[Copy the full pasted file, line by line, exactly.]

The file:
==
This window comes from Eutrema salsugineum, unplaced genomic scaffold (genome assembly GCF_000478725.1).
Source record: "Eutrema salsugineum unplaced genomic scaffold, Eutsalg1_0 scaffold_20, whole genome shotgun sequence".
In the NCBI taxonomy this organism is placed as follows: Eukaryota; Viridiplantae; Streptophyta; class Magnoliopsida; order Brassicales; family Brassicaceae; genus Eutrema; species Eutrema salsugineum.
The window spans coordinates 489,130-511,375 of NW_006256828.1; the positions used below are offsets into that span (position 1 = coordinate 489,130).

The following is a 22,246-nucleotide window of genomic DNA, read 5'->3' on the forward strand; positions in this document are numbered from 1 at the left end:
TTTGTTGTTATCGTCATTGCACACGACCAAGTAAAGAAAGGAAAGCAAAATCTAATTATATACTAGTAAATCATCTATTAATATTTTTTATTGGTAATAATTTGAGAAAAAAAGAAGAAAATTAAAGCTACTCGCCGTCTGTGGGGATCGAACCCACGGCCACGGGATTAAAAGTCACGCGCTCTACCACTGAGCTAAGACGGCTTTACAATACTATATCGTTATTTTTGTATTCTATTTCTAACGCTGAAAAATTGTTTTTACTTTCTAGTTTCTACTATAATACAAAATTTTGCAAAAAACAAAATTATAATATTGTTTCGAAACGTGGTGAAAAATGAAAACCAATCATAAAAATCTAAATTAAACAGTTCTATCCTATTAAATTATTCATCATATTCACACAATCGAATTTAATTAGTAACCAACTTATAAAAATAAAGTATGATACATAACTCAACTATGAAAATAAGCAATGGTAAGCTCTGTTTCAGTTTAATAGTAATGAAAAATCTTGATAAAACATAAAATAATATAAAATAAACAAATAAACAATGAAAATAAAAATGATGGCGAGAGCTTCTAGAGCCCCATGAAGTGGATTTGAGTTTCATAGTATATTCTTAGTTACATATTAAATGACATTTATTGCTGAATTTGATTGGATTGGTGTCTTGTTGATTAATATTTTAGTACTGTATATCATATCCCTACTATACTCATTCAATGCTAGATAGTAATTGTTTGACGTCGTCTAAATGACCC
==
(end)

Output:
This window comes from Eutrema salsugineum, unplaced genomic scaffold (genome assembly GCF_000478725.1).
Source record: "Eutrema salsugineum unplaced genomic scaffold, Eutsalg1_0 scaffold_20, whole genome shotgun sequence".
In the NCBI taxonomy this organism is placed as follows: Eukaryota; Viridiplantae; Streptophyta; class Magnoliopsida; order Brassicales; family Brassicaceae; genus Eutrema; species Eutrema salsugineum.
The window spans coordinates 489,130-511,375 of NW_006256828.1; the positions used below are offsets into that span (position 1 = coordinate 489,130).

The following is a 22,246-nucleotide window of genomic DNA, read 5'->3' on the forward strand; positions in this document are numbered from 1 at the left end:
TTTGTTGTTATCGTCATTGCACACGACCAAGTAAAGAAAGGAAAGCAAAATCTAATTATATACTAGTAAATCATCTATTAATATTTTTTATTGGTAATAATTTGAGAAAAAAAGAAGAAAATTAAAGCTACTCGCCGTCTGTGGGGATCGAACCCACGGCCACGGGATTAAAAGTCACGCGCTCTACCACTGAGCTAAGACGGCTTTACAATACTATATCGTTATTTTTGTATTCTATTTCTAACGCTGAAAAATTGTTTTTACTTTCTAGTTTCTACTATAATACAAAATTTTGCAAAAAACAAAATTATAATATTGTTTCGAAACGTGGTGAAAAATGAAAACCAATCATAAAAATCTAAATTAAACAGTTCTATCCTATTAAATTATTCATCATATTCACACAATCGAATTTAATTAGTAACCAACTTATAAAAATAAAGTATGATACATAACTCAACTATGAAAATAAGCAATGGTAAGCTCTGTTTCAGTTTAATAGTAATGAAAAATCTTGATAAAACATAAAATAATATAAAATAAACAAATAAACAATGAAAATAAAAATGATGGCGAGAGCTTCTAGAGCCCCATGAAGTGGATTTGAGTTTCATAGTATATTCTTAGTTACATATTAAATGACATTTATTGCTGAATTTGATTGGATTGGTGTCTTGTTGATTAATATTTTAGTACTGTATATCATATCCCTACTATACTCATTCAATGCTAGATAGTAATTGTTTGACGTCGTCTAAATGACCC